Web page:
TOGETHER WE WILL SEARCH FOR BETTER TREATMENTS THROUGH SCIENTIFIC RESEARCH
“I don’t know if this counts, but I was starved for 3 days because the nurses and consultants on the unit thought I didn’t want to get discharged.”
FND Hope International Stigma Survey
Stigma has plagued societies, infiltrated cultures, and negatively impacted lives. Discriminating behaviors are socially unacceptable, yet, stigma continues to flourish in the most unexpected places and healthcare is no exception. In a recent, March 2020, FND Hope International survey, 503 individuals from around the world responded to the FND Hope Stigma Survey. While the majority of responses originated from the UK (282) and United States (115), respondents from Australia, Canada, New Zealand, the Netherlands, along with Switzerland, India, and others. Unsurprisingly, most were women (84.54%) between the ages of 35 and 54. Though ages spanned from those under 18 (2.39%) to over 65 (3.38%). Also, not surprising were the variety of diagnostic terms individuals had received.
Stigma & Terminology
Inconsistent terminology not only creates but perpetuates underlying tensions among patients and healthcare professionals alike. 18 varieties of functional labels were provided and an additional 30 were listed as “other”. The most surprising being a patient reporting the flagrant use of Hysteria. While changing terminology threatens our ability to consistently study the ailments of Functional Neurological Disorder, the influence and bias of each fleeting perception attached to each diagnostic label further strains our knowledge and understanding of the disorder, hindering our approach to the illness and those with the diagnosis.
A staggering 81.64% of patients felt they had been treated poorly due to stigma related to their FND diagnosis. This question also led to 85 free text comments, such as:
“I am constantly being asked if I understand my condition, many practitioners think once I understand it I will be ‘better’. I read and find out all I can but my physical issues remain.”
“I was told that going to the ER was wasting taxpayers money.”
“The neurologist was completely dismissive of everything I said, he laughed at me because I wrote something down incorrectly…”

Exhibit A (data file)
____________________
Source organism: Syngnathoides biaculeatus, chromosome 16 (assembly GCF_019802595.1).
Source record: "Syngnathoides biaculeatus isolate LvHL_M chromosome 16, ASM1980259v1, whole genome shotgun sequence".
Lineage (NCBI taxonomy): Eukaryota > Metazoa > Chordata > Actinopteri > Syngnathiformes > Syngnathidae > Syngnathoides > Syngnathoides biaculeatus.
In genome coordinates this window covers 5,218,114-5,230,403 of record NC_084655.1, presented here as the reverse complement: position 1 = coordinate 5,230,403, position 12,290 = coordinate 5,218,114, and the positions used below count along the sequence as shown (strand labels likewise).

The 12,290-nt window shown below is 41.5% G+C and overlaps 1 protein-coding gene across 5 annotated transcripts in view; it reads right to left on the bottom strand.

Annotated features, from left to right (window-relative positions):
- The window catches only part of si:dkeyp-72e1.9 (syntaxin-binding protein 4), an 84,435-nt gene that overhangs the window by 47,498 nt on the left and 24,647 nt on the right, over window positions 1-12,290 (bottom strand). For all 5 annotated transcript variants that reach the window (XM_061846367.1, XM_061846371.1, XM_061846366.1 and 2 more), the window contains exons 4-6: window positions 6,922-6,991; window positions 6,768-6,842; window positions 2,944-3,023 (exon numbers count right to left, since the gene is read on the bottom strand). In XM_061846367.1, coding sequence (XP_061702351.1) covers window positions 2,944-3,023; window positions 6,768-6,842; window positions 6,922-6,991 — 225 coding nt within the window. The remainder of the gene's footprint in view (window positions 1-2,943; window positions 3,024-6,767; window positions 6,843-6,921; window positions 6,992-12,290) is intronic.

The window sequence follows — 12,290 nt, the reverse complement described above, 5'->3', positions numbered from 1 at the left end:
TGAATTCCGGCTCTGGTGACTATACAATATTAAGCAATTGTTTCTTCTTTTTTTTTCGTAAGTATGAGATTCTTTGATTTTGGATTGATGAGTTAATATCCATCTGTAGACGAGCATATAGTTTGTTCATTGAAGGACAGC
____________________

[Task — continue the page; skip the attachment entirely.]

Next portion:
While 14.31% of those who responded felt their FND diagnosis had in the past impacted their treatment in a positive way, 61.83% reported a negative impact, such as:
“I was left to spasm violently alone in an ER room for hours because this was typical fnd symptomology … instead of a medication reaction which it was.”
61% of the men, women, and children who completed the FND Hope Stigma survey reported that they had felt traumatized as a result of their illness journey, and while 21% reported they had not experienced medical trauma, 18% were not sure.
Past illness experiences undoubtedly shape and mold our expectations for future care. Therefore, it is of little surprise that 64.27% reported concern and 22.95% were uncertain about their ability to access medical care in the future given the high rates of the reported stigma attached to the diagnostic FND label.
FND does not discriminate. It not only affects our wives, mothers, daughters but also our husbands, brothers, grandfathers, neighbors, coworkers, and children; all wanting and deserving better. FND patients should have access to quality treatment. They are individuals who want and deserve to be treated with dignity, care, and respect throughout their illness journey.
Have you ever felt like you have been treated poorly due to stigma related to your current (FND) diagnosis?
Have you ever felt dismissed/disrespected/not believed when visiting a medical professional?
Do you believe your current (FND) diagnostic label has had an impact on the past medical treatment you have received and/or your ability to access treatment?
Do you have a concern that your current (FND) diagnostic label may hinder your ability to access future medical care?
Do you feel traumatized as a result of (any part) your illness journey?
Where does Stigma originate?
The following graph demonstrates the extent to which patients experience stigma.